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Chapter 8. 1-Way Analysis of Variance - Completely Randomized Design. Comparing t > 2 Groups - Numeric Responses. Extension of Methods used to Compare 2 Groups Independent Samples and Paired Data Designs Normal and non-normal data distributions. Completely Randomized Design (CRD).

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chapter 8

Chapter 8

1-Way Analysis of Variance - Completely Randomized Design

comparing t 2 groups numeric responses
Comparing t > 2 Groups - Numeric Responses
  • Extension of Methods used to Compare 2 Groups
  • Independent Samples and Paired Data Designs
  • Normal and non-normal data distributions
completely randomized design crd
Completely Randomized Design (CRD)
  • Controlled Experiments - Subjects assigned at random to one of the t treatments to be compared
  • Observational Studies - Subjects are sampled from t existing groups
  • Statistical model yij is measurement from the jth subject from group i:

where mis the overall mean, ai is the effect of treatment i , eij is a random error, and mi is the population mean for group i

1 way anova for normal data crd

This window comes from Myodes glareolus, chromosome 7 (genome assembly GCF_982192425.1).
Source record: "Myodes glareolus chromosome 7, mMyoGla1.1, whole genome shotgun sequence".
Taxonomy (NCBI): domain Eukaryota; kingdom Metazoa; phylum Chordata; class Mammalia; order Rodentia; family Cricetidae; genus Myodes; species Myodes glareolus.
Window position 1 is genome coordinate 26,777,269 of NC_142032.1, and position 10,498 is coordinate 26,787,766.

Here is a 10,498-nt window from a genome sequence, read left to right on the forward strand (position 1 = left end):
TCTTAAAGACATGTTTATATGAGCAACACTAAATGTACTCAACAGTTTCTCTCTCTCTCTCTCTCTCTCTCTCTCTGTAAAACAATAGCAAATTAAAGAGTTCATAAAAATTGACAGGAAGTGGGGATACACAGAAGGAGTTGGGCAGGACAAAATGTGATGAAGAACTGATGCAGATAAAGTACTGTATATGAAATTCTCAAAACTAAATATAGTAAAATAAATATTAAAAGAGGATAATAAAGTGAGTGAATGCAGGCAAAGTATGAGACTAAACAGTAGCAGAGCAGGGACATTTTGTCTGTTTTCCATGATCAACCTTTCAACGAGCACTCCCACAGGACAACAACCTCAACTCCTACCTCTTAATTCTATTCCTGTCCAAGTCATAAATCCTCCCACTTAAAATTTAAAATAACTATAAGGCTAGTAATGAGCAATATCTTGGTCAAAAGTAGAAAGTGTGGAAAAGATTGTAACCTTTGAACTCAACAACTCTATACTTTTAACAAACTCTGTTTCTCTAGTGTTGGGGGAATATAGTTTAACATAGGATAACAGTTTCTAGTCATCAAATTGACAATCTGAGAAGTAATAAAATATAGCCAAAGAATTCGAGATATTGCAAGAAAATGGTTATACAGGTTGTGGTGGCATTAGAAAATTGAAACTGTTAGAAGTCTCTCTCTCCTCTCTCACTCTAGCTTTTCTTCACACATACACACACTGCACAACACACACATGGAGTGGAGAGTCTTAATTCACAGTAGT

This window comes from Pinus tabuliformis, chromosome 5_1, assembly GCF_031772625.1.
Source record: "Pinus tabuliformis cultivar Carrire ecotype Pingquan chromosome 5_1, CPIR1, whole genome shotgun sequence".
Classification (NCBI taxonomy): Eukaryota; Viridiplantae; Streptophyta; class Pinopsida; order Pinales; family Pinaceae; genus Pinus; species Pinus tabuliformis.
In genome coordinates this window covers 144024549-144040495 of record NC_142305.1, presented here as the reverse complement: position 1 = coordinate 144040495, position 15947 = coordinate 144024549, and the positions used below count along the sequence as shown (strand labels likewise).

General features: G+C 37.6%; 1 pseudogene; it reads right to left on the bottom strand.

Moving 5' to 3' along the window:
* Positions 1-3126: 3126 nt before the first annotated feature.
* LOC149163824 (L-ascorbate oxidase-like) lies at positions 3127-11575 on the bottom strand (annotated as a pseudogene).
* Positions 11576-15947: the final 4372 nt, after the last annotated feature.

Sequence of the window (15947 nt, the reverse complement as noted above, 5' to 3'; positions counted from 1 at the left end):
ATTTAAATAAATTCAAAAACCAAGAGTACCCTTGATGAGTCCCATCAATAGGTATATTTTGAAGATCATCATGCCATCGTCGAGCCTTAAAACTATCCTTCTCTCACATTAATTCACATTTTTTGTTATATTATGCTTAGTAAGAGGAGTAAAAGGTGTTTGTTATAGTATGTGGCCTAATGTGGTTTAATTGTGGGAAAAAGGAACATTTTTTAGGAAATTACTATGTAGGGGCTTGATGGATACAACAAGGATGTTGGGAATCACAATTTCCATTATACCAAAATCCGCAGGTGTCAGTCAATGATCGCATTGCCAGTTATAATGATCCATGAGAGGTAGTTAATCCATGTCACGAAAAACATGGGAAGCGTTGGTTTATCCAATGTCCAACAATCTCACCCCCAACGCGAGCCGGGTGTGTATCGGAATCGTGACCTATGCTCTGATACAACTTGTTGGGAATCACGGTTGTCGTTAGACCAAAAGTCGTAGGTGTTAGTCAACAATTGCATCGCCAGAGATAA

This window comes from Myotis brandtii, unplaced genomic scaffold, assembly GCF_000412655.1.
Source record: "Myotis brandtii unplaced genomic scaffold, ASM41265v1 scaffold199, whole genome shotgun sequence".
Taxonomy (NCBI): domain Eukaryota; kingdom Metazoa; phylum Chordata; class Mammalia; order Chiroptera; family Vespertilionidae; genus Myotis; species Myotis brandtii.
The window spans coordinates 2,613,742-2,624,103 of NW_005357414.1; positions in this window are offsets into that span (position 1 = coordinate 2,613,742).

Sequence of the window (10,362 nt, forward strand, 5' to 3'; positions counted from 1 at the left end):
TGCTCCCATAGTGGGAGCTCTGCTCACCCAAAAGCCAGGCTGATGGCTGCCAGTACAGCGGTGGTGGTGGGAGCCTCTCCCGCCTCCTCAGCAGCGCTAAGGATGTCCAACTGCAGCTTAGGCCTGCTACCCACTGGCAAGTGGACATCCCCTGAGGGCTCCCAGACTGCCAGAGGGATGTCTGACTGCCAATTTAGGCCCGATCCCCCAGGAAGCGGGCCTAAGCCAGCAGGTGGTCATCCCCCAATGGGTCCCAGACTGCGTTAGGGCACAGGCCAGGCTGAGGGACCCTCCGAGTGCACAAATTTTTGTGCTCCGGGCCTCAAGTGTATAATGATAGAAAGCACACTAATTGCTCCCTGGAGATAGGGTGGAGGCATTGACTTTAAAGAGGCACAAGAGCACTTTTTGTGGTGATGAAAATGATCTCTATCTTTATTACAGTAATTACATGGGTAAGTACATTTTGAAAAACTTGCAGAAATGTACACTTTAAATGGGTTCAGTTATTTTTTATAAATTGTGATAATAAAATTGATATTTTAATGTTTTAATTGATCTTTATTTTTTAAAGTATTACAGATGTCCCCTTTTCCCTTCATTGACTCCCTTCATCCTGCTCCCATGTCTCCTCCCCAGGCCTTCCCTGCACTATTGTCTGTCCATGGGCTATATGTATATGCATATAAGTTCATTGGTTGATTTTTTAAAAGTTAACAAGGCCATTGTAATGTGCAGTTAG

1-Way ANOVA for Normal Data (CRD)
  • For each group obtain the mean, standard deviation, and sample size:
  • Obtain the overall mean and sample size
analysis of variance sums of squares
Analysis of Variance - Sums of Squares
  • Total Variation
  • Between Group (Sample) Variation
  • Within Group (Sample) Variation
analysis of variance table and f test
Analysis of Variance Table and F-Test
  • Assumption: All distributions normal with common variance
  • H0: No differences among Group Means (a1 =  = at =0)
  • HA: Group means are not all equal (Not all ai are 0)
expected mean squares
Expected Mean Squares
  • Model: yij= m +ai+ eij with eij~ N(0,s2),Sai= 0:
expected mean squares1
Expected Mean Squares
  • 3 Factors effect magnitude of F-statistic (for fixed t)
    • True group effects (a1,…,at)
    • Group sample sizes (n1,…,nt)
    • Within group variance (s2)
  • Fobs = MST/MSE
  • When H0 is true (a1=…=at=0), E(MST)/E(MSE)=1
  • Marginal Effects of each factor (all other factors fixed)
    • As spread in (a1,…,at) E(MST)/E(MSE) 
    • As (n1,…,nt) E(MST)/E(MSE)  (when H0 false)
    • As s2 E(MST)/E(MSE)  (when H0 false)
slide9

A) m=100, t1=-20, t2=0, t3=20, s = 20

B) m=100, t1=-20, t2=0, t3=20, s = 5

C) m=100, t1=-5, t2=0, t3=5, s = 20

D) m=100, t1=-5, t2=0, t3=5, s = 5

example seasonal diet patterns in ravens
Example - Seasonal Diet Patterns in Ravens
  • “Treatments” - t = 4 seasons of year (3 “replicates” each)
    • Winter: November, December, January
    • Spring: February, March, April
    • Summer: May, June, July
    • Fall: August, September, October
  • Response (Y) - Vegetation (percent of total pellet weight)
  • Transformation (For approximate normality):

Source: K.A. Engel and L.S. Young (1989). “Spatial and Temporal Patterns in the Diet of Common Ravens in Southwestern Idaho,” The Condor, 91:372-378

seasonal diet patterns in ravens anova
Seasonal Diet Patterns in Ravens - ANOVA

Do not conclude that seasons differ with respect to vegetation intake

seasonal diet patterns in ravens spreadsheet
Seasonal Diet Patterns in Ravens - Spreadsheet